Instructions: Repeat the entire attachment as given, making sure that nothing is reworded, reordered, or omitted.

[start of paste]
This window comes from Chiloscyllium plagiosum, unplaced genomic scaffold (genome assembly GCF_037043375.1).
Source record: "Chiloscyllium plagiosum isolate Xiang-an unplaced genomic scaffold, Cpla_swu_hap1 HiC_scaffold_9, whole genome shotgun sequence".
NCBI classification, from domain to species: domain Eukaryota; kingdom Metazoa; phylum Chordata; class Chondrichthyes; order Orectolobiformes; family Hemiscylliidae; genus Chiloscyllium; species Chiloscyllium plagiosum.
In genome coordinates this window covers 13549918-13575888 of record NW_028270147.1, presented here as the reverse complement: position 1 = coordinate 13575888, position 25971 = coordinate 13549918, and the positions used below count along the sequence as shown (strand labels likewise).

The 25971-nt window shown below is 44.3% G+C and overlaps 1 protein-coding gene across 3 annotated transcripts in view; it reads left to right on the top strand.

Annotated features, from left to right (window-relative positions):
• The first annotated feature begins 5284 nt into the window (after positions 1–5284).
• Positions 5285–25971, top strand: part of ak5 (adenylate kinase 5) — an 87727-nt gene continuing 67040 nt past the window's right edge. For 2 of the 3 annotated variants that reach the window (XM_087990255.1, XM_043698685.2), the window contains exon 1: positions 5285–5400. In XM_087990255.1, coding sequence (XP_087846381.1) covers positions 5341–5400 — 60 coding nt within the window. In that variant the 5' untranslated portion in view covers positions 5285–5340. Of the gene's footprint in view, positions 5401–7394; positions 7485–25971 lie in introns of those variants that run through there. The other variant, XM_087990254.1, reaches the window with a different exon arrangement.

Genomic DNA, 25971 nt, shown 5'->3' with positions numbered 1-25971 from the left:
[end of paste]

This window comes from Chiloscyllium plagiosum, unplaced genomic scaffold (genome assembly GCF_037043375.1).
Source record: "Chiloscyllium plagiosum isolate Xiang-an unplaced genomic scaffold, Cpla_swu_hap1 HiC_scaffold_9, whole genome shotgun sequence".
NCBI classification, from domain to species: domain Eukaryota; kingdom Metazoa; phylum Chordata; class Chondrichthyes; order Orectolobiformes; family Hemiscylliidae; genus Chiloscyllium; species Chiloscyllium plagiosum.
In genome coordinates this window covers 13549918-13575888 of record NW_028270147.1, presented here as the reverse complement: position 1 = coordinate 13575888, position 25971 = coordinate 13549918, and the positions used below count along the sequence as shown (strand labels likewise).

The 25971-nt window shown below is 44.3% G+C and overlaps 1 protein-coding gene across 3 annotated transcripts in view; it reads left to right on the top strand.

Annotated features, from left to right (window-relative positions):
• The first annotated feature begins 5284 nt into the window (after positions 1–5284).
• Positions 5285–25971, top strand: part of ak5 (adenylate kinase 5) — an 87727-nt gene continuing 67040 nt past the window's right edge. For 2 of the 3 annotated variants that reach the window (XM_087990255.1, XM_043698685.2), the window contains exon 1: positions 5285–5400. In XM_087990255.1, coding sequence (XP_087846381.1) covers positions 5341–5400 — 60 coding nt within the window. In that variant the 5' untranslated portion in view covers positions 5285–5340. Of the gene's footprint in view, positions 5401–7394; positions 7485–25971 lie in introns of those variants that run through there. The other variant, XM_087990254.1, reaches the window with a different exon arrangement.

Genomic DNA, 25971 nt, shown 5'->3' with positions numbered 1-25971 from the left: